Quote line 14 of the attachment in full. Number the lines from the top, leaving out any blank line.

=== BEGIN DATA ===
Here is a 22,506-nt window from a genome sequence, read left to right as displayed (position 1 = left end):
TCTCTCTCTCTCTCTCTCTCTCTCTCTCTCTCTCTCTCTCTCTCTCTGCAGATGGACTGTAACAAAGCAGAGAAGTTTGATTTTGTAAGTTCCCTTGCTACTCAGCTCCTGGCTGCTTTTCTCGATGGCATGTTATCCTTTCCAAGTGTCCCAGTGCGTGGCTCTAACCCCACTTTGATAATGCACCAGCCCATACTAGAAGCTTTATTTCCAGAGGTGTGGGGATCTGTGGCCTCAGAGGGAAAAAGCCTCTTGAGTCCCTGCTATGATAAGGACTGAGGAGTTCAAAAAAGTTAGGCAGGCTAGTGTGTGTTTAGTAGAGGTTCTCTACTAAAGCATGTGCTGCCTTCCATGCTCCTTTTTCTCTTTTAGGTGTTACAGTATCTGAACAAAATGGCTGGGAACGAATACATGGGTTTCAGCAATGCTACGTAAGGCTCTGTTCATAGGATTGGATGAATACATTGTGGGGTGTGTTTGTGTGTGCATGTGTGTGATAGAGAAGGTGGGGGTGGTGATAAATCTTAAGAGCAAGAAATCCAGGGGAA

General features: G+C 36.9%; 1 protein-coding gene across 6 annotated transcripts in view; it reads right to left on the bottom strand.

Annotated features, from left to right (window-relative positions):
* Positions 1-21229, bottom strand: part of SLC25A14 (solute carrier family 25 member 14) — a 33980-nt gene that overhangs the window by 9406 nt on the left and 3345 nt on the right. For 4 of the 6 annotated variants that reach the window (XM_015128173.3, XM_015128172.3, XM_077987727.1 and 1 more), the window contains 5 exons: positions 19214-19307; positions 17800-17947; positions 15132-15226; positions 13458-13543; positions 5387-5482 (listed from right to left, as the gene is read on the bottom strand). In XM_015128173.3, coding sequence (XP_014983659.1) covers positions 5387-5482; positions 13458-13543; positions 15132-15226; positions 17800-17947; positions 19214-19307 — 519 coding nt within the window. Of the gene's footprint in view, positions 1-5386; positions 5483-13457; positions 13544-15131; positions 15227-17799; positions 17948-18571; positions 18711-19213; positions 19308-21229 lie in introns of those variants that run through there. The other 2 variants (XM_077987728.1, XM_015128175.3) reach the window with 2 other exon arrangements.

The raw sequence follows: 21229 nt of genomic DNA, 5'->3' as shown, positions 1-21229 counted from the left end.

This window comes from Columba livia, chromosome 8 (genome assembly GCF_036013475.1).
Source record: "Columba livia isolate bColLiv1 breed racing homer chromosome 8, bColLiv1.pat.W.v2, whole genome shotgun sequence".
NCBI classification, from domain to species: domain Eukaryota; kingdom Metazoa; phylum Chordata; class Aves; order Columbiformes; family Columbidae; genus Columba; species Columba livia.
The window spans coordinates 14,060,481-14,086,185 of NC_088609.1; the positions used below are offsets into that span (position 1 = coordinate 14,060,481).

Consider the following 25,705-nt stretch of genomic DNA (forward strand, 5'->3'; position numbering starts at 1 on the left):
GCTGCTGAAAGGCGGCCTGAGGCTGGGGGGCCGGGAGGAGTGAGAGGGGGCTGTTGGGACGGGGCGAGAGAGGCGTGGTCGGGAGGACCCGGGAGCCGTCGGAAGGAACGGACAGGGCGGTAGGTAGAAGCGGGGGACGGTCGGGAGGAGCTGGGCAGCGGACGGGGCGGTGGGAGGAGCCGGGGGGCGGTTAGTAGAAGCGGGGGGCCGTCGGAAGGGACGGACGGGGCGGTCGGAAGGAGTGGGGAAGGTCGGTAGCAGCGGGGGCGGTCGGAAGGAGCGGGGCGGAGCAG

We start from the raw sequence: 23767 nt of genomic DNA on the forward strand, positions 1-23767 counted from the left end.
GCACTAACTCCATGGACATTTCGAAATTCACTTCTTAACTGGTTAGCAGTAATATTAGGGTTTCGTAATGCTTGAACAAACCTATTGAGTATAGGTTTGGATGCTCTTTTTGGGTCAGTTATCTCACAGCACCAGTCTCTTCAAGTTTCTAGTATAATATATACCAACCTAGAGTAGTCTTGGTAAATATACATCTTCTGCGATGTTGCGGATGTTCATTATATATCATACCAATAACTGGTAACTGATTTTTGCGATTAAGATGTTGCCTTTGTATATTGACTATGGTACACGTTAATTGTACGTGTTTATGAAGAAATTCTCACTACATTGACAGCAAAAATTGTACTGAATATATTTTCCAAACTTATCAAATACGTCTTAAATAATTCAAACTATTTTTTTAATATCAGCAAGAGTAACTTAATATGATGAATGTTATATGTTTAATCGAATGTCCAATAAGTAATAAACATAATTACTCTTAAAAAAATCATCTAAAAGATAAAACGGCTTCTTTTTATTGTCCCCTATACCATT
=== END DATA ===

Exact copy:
GCACTAACTCCATGGACATTTCGAAATTCACTTCTTAACTGGTTAGCAGTAATATTAGGGTTTCGTAATGCTTGAACAAACCTATTGAGTATAGGTTTGGATGCTCTTTTTGGGTCAGTTATCTCACAGCACCAGTCTCTTCAAGTTTCTAGTATAATATATACCAACCTAGAGTAGTCTTGGTAAATATACATCTTCTGCGATGTTGCGGATGTTCATTATATATCATACCAATAACTGGTAACTGATTTTTGCGATTAAGATGTTGCCTTTGTATATTGACTATGGTACACGTTAATTGTACGTGTTTATGAAGAAATTCTCACTACATTGACAGCAAAAATTGTACTGAATATATTTTCCAAACTTATCAAATACGTCTTAAATAATTCAAACTATTTTTTTAATATCAGCAAGAGTAACTTAATATGATGAATGTTATATGTTTAATCGAATGTCCAATAAGTAATAAACATAATTACTCTTAAAAAAATCATCTAAAAGATAAAACGGCTTCTTTTTATTGTCCCCTATACCATT